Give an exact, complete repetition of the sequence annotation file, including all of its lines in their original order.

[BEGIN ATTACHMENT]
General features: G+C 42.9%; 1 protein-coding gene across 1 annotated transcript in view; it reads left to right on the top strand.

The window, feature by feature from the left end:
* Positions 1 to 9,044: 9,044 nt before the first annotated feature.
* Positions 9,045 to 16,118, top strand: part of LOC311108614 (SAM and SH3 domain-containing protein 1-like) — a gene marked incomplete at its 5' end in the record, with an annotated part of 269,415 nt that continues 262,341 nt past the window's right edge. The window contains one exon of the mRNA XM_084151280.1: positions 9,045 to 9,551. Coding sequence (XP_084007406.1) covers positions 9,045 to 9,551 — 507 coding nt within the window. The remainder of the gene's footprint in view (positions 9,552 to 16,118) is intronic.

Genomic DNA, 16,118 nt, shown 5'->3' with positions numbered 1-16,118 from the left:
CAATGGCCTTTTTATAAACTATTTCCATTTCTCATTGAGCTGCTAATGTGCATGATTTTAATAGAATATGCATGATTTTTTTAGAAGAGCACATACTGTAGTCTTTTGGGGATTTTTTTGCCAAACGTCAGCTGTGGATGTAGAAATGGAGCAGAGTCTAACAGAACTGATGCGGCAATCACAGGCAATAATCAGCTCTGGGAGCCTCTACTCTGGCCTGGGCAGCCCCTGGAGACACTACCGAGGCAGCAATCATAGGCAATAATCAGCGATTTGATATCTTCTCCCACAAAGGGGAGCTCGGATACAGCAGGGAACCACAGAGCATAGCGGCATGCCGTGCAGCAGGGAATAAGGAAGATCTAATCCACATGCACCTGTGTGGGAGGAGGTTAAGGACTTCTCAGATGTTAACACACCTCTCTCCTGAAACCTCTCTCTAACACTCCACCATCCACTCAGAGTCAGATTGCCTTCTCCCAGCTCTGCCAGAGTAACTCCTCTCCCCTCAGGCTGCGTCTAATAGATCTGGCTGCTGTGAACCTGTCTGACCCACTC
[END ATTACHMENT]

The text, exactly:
General features: G+C 42.9%; 1 protein-coding gene across 1 annotated transcript in view; it reads left to right on the top strand.

The window, feature by feature from the left end:
* Positions 1 to 9,044: 9,044 nt before the first annotated feature.
* Positions 9,045 to 16,118, top strand: part of LOC311108614 (SAM and SH3 domain-containing protein 1-like) — a gene marked incomplete at its 5' end in the record, with an annotated part of 269,415 nt that continues 262,341 nt past the window's right edge. The window contains one exon of the mRNA XM_084151280.1: positions 9,045 to 9,551. Coding sequence (XP_084007406.1) covers positions 9,045 to 9,551 — 507 coding nt within the window. The remainder of the gene's footprint in view (positions 9,552 to 16,118) is intronic.

Genomic DNA, 16,118 nt, shown 5'->3' with positions numbered 1-16,118 from the left:
CAATGGCCTTTTTATAAACTATTTCCATTTCTCATTGAGCTGCTAATGTGCATGATTTTAATAGAATATGCATGATTTTTTTAGAAGAGCACATACTGTAGTCTTTTGGGGATTTTTTTGCCAAACGTCAGCTGTGGATGTAGAAATGGAGCAGAGTCTAACAGAACTGATGCGGCAATCACAGGCAATAATCAGCTCTGGGAGCCTCTACTCTGGCCTGGGCAGCCCCTGGAGACACTACCGAGGCAGCAATCATAGGCAATAATCAGCGATTTGATATCTTCTCCCACAAAGGGGAGCTCGGATACAGCAGGGAACCACAGAGCATAGCGGCATGCCGTGCAGCAGGGAATAAGGAAGATCTAATCCACATGCACCTGTGTGGGAGGAGGTTAAGGACTTCTCAGATGTTAACACACCTCTCTCCTGAAACCTCTCTCTAACACTCCACCATCCACTCAGAGTCAGATTGCCTTCTCCCAGCTCTGCCAGAGTAACTCCTCTCCCCTCAGGCTGCGTCTAATAGATCTGGCTGCTGTGAACCTGTCTGACCCACTC